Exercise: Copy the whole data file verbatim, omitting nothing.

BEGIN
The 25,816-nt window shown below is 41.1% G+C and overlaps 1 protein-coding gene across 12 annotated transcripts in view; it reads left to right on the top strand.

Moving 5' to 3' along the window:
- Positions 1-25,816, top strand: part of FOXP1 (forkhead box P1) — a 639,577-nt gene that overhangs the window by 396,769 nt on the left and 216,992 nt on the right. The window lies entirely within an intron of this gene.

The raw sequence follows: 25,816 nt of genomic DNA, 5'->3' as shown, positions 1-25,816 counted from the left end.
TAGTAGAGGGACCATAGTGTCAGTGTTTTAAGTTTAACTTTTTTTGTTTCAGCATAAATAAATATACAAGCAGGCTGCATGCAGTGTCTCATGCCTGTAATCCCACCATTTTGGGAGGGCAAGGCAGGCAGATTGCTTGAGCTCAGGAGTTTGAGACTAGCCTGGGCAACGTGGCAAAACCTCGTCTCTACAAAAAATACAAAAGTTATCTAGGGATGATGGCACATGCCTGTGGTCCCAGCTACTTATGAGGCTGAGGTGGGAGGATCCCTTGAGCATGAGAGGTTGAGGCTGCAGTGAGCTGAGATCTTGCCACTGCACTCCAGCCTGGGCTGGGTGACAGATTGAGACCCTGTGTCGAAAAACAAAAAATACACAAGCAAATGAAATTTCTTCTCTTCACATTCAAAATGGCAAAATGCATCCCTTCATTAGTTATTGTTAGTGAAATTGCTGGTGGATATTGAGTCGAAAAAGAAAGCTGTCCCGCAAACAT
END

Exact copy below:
The 25,816-nt window shown below is 41.1% G+C and overlaps 1 protein-coding gene across 12 annotated transcripts in view; it reads left to right on the top strand.

Moving 5' to 3' along the window:
- Positions 1-25,816, top strand: part of FOXP1 (forkhead box P1) — a 639,577-nt gene that overhangs the window by 396,769 nt on the left and 216,992 nt on the right. The window lies entirely within an intron of this gene.

The raw sequence follows: 25,816 nt of genomic DNA, 5'->3' as shown, positions 1-25,816 counted from the left end.
TAGTAGAGGGACCATAGTGTCAGTGTTTTAAGTTTAACTTTTTTTGTTTCAGCATAAATAAATATACAAGCAGGCTGCATGCAGTGTCTCATGCCTGTAATCCCACCATTTTGGGAGGGCAAGGCAGGCAGATTGCTTGAGCTCAGGAGTTTGAGACTAGCCTGGGCAACGTGGCAAAACCTCGTCTCTACAAAAAATACAAAAGTTATCTAGGGATGATGGCACATGCCTGTGGTCCCAGCTACTTATGAGGCTGAGGTGGGAGGATCCCTTGAGCATGAGAGGTTGAGGCTGCAGTGAGCTGAGATCTTGCCACTGCACTCCAGCCTGGGCTGGGTGACAGATTGAGACCCTGTGTCGAAAAACAAAAAATACACAAGCAAATGAAATTTCTTCTCTTCACATTCAAAATGGCAAAATGCATCCCTTCATTAGTTATTGTTAGTGAAATTGCTGGTGGATATTGAGTCGAAAAAGAAAGCTGTCCCGCAAACAT